What are the different types of MS?
In an effort to develop a common language when discussing, evaluating and treating MS, the National MS Society conducted an international survey among scientists who specialize in MS research and patient care. Analysis of the responses has resulted in the following four definitions of disease categories:
Characteristics: People with relapsing-remitting MS experience clearly defined flare-ups (relapses) or episodes of acute worsening of neurologic function. These are followed by partial or complete recovery periods (remissions) between attacks that are free of disease progression. Frequency: Most common form of MS at the time of initial diagnosis. Approximately 85 percent at onset.
Characteristics: People with primary-progressive MS experience a nearly continuous worsening of their disease from the onset, with no distinct relapses or remissions. However, there are variations in rate of progression over time, occasional plateaus and temporary minor improvements. Frequency: Relatively rare. Approximately 10 percent at onset.
Characteristics: People with secondary-progressive MS experience an initial period of relapsing-remitting disease (see above) followed by a steady worsening disease course with or without occasional flare-ups, minor remissions (recoveries) or plateaus. Frequency: If left untreated, 50 percent of people with relapsing-remitting MS develop this form of the disease within 10 years of initial diagnosis and 90 percent transition within 25 years.It’s too soon to tell the extent to which the disease-modifying treatments alter or delay the transition to secondary-progressive MS.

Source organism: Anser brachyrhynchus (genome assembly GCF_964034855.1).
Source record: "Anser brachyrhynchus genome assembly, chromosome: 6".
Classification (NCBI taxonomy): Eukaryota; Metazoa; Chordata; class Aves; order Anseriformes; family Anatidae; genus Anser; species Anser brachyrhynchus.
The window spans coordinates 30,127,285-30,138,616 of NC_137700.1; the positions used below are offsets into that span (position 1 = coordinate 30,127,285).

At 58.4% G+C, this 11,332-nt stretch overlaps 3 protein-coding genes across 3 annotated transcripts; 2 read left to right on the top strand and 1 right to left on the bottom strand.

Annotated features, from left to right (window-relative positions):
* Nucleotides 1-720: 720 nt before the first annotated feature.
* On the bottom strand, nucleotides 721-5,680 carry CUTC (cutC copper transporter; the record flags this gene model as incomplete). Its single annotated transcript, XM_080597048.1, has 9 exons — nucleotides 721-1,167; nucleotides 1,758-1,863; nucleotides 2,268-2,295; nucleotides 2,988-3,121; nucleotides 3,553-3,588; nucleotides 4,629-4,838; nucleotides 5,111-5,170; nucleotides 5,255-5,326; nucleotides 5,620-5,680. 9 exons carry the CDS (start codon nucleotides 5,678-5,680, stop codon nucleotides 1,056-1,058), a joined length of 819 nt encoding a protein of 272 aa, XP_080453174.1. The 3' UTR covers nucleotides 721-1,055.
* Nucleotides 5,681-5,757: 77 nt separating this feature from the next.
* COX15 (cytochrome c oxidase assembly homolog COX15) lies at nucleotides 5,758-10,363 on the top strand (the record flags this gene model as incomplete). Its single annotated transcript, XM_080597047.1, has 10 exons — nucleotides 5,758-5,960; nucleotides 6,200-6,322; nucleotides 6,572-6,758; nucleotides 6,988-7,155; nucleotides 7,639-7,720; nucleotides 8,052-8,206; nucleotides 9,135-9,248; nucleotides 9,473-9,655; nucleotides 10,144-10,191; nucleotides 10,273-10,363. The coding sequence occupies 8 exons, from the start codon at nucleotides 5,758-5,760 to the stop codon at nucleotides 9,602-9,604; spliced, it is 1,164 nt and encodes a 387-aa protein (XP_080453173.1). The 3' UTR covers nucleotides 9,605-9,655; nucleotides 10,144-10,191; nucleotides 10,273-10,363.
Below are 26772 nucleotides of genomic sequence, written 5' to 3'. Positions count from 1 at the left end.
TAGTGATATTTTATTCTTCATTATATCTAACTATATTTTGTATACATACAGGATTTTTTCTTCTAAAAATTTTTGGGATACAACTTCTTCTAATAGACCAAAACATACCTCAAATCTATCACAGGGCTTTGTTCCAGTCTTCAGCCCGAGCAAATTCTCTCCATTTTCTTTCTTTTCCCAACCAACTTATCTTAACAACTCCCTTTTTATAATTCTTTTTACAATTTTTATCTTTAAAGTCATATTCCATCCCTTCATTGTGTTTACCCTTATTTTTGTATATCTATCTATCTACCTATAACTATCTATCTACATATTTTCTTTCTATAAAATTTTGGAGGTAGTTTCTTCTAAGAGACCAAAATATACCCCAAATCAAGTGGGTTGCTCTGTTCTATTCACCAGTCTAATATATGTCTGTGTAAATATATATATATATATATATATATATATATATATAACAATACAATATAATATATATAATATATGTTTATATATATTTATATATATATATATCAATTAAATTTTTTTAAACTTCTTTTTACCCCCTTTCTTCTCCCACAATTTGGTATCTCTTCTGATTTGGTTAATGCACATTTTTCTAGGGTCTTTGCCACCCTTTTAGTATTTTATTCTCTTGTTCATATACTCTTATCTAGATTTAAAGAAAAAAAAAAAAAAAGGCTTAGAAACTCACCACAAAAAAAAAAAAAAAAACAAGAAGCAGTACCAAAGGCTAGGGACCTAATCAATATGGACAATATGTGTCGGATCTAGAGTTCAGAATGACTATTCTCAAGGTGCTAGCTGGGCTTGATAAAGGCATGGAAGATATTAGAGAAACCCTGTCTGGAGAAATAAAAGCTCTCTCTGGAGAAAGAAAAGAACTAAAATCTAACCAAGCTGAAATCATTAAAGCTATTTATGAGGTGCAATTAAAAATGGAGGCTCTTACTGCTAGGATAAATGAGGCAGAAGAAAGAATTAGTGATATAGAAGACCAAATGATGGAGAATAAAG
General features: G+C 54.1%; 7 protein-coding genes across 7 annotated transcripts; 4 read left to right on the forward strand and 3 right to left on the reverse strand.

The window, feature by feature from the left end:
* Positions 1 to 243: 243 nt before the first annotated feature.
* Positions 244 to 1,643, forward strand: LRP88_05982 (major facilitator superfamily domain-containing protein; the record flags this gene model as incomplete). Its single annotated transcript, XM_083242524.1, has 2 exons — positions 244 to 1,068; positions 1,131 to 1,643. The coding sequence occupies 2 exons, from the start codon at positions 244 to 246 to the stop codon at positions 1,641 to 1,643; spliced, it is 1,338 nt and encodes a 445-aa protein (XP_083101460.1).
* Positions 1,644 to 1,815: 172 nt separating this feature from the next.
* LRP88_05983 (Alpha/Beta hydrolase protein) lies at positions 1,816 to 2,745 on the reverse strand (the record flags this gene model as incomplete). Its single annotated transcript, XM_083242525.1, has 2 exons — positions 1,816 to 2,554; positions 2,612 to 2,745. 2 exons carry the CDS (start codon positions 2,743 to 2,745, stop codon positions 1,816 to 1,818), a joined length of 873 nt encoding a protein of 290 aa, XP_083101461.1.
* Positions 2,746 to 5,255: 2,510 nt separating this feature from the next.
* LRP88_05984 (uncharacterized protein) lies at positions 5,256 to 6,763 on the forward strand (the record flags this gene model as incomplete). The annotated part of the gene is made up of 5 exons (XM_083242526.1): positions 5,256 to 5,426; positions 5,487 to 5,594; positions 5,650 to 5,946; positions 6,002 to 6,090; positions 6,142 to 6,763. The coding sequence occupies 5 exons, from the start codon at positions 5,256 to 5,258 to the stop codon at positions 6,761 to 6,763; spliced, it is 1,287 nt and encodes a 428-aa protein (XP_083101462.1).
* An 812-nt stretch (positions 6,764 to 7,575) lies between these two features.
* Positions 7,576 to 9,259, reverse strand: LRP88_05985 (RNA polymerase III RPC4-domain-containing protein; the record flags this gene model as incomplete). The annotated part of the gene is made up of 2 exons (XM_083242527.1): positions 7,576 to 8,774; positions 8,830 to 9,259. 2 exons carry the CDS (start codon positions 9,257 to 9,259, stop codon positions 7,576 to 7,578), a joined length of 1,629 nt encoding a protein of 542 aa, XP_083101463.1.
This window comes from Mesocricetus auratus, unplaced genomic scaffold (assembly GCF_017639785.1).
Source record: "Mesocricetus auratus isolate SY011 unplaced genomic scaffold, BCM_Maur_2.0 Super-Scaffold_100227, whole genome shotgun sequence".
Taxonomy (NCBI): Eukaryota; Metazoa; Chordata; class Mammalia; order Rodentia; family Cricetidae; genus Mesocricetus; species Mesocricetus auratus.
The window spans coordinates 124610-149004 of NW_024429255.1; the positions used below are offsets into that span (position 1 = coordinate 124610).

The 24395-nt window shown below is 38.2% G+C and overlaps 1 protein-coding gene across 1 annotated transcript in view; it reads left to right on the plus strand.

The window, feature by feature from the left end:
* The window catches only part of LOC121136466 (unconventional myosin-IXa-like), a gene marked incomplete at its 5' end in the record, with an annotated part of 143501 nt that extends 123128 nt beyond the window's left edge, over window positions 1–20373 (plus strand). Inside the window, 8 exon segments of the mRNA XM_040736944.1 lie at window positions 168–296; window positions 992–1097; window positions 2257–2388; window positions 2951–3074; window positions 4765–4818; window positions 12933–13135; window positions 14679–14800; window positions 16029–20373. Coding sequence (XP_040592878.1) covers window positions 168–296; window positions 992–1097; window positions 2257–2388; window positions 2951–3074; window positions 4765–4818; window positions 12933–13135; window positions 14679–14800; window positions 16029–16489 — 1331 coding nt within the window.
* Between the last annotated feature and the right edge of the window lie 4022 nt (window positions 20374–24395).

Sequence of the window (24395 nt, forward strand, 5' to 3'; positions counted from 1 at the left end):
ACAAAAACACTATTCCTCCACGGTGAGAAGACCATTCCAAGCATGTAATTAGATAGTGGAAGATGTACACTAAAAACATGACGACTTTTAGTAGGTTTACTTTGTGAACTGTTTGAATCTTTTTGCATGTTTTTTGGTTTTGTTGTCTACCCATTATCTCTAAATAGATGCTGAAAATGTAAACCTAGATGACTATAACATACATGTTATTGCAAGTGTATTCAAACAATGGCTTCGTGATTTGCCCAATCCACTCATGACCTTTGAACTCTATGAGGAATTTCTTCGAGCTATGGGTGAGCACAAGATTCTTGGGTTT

Characteristics: People with progressive-relapsing MS experience a steady worsening disease from the onset but also have clear acute flare-ups (relapses), with or without recovery. In contrast to relapsing-remitting MS, the periods between relapses are characterized by continuing disease progression. Frequency: Relatively rare. Approximately 5 percent at onset.